Eat Their Vegetables

Gardening and growing food have gone beyond traditional farmers and ladies in broad-brimmed hats and pedal-pushers. Excitingly enough, it seems every time we turn around, there's another artist establishing a seed library. The observation and reconceptualization of food production in urban environments seems a natural outcropping of a foodie town greatly influenced by local food activist (and Chez Panisse co-owner) Alice Waters. The Thesis 2 MA Collaborative class from the San Francisco Art Institute hosts "A Fresh Look: Observations on Artistic and Social Practice in Urban Farming" to present its new book and Web site on the topic. Tonight’s celebration kicks off with an underground market offered by forageSF, run by local potentates of found food (and we don’t mean dumpster diving for old doughnuts — rather, finding wildly growing edibles occurring naturally). A wealth of delicious options including raw honey and kombucha are available for purchase at the market. Following that is a conversation about urban farming featuring artists and activists from the movement and, finally, a reception in the campus cafe.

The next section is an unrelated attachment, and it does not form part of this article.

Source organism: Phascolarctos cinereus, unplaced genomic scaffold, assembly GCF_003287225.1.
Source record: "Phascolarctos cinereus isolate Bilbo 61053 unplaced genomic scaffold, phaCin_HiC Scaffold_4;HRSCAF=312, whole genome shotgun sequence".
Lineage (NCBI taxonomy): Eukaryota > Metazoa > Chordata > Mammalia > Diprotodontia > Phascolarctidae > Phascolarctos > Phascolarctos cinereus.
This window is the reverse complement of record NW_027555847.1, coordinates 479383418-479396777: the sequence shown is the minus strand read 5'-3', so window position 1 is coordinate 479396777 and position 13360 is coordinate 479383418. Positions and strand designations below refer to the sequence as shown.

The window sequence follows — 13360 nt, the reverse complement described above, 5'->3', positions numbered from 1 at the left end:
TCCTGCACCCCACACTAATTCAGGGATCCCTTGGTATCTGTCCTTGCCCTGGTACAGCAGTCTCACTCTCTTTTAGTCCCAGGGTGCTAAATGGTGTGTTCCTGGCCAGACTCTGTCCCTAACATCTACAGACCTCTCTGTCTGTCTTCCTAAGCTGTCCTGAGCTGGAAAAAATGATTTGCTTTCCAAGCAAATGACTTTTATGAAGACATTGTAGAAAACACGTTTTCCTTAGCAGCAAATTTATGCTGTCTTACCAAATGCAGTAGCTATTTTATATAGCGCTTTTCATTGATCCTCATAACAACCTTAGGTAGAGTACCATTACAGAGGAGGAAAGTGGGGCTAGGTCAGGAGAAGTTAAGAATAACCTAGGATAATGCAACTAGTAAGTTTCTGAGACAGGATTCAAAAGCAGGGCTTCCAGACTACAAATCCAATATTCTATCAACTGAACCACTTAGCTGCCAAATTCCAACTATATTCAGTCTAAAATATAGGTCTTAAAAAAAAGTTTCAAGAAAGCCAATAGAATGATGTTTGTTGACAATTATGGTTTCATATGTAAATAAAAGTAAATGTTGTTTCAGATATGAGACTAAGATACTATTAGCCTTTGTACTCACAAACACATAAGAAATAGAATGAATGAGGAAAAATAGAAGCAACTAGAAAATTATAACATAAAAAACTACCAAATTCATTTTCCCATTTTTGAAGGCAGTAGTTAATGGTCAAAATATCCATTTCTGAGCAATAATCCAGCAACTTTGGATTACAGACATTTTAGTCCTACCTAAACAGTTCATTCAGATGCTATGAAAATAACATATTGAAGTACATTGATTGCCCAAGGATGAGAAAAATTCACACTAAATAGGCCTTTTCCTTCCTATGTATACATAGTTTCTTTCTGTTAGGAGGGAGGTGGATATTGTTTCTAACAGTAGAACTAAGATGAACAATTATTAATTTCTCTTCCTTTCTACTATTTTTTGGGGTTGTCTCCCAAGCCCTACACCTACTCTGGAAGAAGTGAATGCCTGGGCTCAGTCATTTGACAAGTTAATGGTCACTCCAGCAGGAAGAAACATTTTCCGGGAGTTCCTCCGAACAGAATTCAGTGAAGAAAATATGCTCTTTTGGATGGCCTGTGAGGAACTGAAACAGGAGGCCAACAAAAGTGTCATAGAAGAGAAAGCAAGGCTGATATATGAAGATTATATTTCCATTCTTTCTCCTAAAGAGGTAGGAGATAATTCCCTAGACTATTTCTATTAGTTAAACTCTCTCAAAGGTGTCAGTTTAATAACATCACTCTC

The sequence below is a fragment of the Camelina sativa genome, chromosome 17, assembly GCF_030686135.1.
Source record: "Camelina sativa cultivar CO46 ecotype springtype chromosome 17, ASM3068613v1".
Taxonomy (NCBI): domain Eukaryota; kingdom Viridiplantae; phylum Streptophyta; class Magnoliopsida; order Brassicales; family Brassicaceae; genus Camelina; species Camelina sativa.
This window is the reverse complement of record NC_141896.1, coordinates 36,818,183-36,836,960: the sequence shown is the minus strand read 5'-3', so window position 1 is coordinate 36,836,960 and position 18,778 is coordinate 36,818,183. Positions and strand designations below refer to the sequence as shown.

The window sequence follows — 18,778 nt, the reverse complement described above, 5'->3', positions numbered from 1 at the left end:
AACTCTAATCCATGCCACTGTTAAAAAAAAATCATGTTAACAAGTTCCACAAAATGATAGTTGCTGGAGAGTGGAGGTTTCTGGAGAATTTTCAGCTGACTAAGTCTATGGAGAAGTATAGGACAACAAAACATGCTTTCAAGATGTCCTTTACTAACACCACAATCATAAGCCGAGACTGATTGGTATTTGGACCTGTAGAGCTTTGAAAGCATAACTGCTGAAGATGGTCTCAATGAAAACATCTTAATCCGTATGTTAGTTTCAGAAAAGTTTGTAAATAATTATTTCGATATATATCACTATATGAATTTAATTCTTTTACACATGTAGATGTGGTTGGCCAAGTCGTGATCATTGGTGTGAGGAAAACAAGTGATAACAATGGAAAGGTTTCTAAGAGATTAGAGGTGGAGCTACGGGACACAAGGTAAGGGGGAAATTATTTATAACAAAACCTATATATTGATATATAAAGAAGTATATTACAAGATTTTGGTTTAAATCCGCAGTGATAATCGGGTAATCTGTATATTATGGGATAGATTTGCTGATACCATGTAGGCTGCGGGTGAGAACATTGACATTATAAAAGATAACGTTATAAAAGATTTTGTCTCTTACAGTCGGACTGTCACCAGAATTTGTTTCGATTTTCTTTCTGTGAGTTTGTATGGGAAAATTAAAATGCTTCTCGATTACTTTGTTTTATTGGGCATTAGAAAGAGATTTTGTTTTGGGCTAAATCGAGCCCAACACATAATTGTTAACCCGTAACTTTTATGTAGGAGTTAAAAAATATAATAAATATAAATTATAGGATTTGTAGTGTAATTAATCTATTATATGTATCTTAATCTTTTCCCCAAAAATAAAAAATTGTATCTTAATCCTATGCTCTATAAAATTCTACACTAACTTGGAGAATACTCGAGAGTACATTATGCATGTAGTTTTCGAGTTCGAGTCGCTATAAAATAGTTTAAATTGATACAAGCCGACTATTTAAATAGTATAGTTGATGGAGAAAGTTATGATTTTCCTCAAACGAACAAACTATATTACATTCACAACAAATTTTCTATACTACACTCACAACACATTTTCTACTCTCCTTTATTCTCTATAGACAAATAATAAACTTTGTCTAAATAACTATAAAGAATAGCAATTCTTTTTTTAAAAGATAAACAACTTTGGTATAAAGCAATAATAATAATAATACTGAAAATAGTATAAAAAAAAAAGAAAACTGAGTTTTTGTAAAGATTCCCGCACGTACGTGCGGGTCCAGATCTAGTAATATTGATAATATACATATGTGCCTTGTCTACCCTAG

Tue., April 27, 4 p.m., 2010

 
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